As the world is becoming increasingly interconnected and mobile, individual identities are becoming even more diverse and are encompassing more than one nation, ethnicity, or culture at a time. Subsequently, concepts such as citizenship or allegiance are changing and becoming more organic. Some things, however, remain the same, regardless: most people, no matter where they are from, are more alike than different. In essence, they generally all want the same things: better opportunities and a better life for themselves and their off-springs. Most people are neither terrorists nor plan on committing any crimes.

Ideals such as equal opportunity and inclusion are what makes the U.S.A. a strong nation and attracts many foreign born hard-working, productive individuals to this country. For many foreign born individuals, the U.S.A. represents a unique place, possibly different than their places of birth, where they can find things that they may not have been able to find elsewhere: opportunities of economic nature or otherwise; respect and dignity; and maybe tolerance. In fact, naturalized Americans may have a deeper appreciation for this country based on their personal stories than someone who may have been born on U.S. soil and never had an opportunity to compare or choose their nationality. Either way, prejudice and biases can only alienate and detach people, whereas fair and equal treatment attract and nurture ties and allegiances.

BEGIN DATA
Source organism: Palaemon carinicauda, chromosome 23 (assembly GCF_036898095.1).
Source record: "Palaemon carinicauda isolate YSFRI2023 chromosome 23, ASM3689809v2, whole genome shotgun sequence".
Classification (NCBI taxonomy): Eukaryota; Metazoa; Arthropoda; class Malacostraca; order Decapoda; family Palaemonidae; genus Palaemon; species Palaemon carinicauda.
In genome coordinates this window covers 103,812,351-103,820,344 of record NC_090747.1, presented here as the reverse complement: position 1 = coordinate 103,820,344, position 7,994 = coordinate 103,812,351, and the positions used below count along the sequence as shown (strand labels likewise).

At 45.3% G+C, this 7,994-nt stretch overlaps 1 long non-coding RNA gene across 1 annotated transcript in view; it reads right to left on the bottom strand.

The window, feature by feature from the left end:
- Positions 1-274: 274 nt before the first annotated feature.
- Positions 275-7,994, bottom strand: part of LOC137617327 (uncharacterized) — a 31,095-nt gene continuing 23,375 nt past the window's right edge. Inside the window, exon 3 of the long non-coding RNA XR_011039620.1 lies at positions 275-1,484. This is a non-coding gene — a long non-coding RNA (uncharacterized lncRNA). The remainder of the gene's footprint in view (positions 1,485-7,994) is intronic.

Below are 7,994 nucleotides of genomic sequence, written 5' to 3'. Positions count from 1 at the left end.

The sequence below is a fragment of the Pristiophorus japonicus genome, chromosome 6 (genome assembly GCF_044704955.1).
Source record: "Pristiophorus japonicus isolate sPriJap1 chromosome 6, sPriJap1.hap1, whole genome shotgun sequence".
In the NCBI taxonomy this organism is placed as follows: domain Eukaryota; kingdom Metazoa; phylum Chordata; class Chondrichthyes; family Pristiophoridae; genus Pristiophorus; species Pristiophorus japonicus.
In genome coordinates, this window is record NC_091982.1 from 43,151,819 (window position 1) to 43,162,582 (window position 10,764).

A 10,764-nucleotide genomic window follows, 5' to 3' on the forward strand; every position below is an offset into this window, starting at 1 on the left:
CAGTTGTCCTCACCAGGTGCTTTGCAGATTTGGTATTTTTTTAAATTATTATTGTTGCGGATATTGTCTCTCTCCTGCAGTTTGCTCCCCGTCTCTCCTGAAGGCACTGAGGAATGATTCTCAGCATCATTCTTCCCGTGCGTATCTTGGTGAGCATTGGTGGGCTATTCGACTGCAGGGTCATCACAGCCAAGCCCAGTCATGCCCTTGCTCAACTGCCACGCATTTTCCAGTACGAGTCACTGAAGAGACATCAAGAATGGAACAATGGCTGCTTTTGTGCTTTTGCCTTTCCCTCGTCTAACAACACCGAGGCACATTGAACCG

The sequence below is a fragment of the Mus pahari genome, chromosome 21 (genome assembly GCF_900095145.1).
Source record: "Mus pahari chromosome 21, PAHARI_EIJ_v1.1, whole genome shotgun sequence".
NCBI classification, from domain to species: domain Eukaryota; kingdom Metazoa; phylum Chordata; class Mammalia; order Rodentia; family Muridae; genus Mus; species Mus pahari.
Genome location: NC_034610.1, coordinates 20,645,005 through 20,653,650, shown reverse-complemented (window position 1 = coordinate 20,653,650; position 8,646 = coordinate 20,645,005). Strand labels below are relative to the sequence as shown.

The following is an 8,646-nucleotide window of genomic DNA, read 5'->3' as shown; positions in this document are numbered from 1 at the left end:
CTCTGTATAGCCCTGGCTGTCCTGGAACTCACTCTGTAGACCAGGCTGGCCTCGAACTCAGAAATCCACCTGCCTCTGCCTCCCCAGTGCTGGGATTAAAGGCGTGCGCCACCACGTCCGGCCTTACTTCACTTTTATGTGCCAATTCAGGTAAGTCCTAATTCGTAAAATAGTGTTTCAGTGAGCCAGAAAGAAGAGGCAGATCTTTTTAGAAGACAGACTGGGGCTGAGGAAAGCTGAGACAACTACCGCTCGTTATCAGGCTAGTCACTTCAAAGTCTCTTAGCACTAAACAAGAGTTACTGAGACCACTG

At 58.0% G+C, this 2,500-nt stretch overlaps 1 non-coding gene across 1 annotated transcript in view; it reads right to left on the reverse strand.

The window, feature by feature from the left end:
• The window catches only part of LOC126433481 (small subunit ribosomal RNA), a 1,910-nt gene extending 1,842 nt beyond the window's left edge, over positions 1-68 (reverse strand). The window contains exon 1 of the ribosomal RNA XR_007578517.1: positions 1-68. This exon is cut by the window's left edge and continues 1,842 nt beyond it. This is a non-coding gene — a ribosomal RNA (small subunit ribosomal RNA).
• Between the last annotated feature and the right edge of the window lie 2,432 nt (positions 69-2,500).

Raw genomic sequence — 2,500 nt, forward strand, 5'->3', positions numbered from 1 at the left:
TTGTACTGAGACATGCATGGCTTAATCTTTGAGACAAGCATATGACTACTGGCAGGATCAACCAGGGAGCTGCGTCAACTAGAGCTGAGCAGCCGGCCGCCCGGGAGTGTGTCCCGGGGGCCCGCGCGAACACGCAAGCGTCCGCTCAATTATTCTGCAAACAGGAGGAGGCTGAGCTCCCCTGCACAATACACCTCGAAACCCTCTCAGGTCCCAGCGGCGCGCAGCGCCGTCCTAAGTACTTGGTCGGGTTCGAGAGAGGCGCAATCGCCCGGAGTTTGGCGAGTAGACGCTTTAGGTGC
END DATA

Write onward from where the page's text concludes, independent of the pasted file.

Therefore, with regard to federal hiring, it may be best to remain open to the possibility that espionage (or unauthorized disclosure of classified information, for that matter) can be carried out by any person regardless of place of birth, national or ethnic origin, gender and other similar traits. The low number of espionage in the U.S.A. indicates that strong background check processes for defense personnel are in place. Concentrating on improving strategies, or developing new ones, to ensure that the best and most suitable individuals are hired and trusted with sensitive information will certainly generate better results than profiling of naturalized Americans.

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[1] Under “race or ethnicity” the author lists a category which she refers to as “Arab.” “Arab” is generally not a category on which the federal government gathers demographic data. Therefore, it is unclear where the particular data was extracted from and why a separate category was created for this group.

[2] Combined U.S. service members’ deaths in Operation Iraqi Freedom (OIF), Operation New Dawn (OND), Operation Enduring Freedom (OEF), Operation Inherent Resolve (OIR), and Operation Freedom’s Sentinel (OFS) from January 2000 through July 2015. Please note that this number does not include all active duty military deaths during this period, e.g. self-inflicted.

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Die Verfasserin ist geborene Fürtherin. Sie hat ein Abitur vom Dürer-Gymnasium in Nürnberg; einen Bachelor in Allgemeine Geisteswissenschaften und einen Master in Öffentliche Verwaltung vom Western Michigan University. Sie ist im Jahre 1998 in die USA ausgewandert und lebt seit 2011 wieder in Deutschland. Sie sitzt im Vorstand der internationalen gesellschaft für diversity management (idm). Sie hat ihr eigenes Blog (http://diversitygermany.blogspot.de/) wo sie Artikel über Diversity, Anti-Diskriminierung, Chancengleicheit und ähnliche Themen veröffentlicht.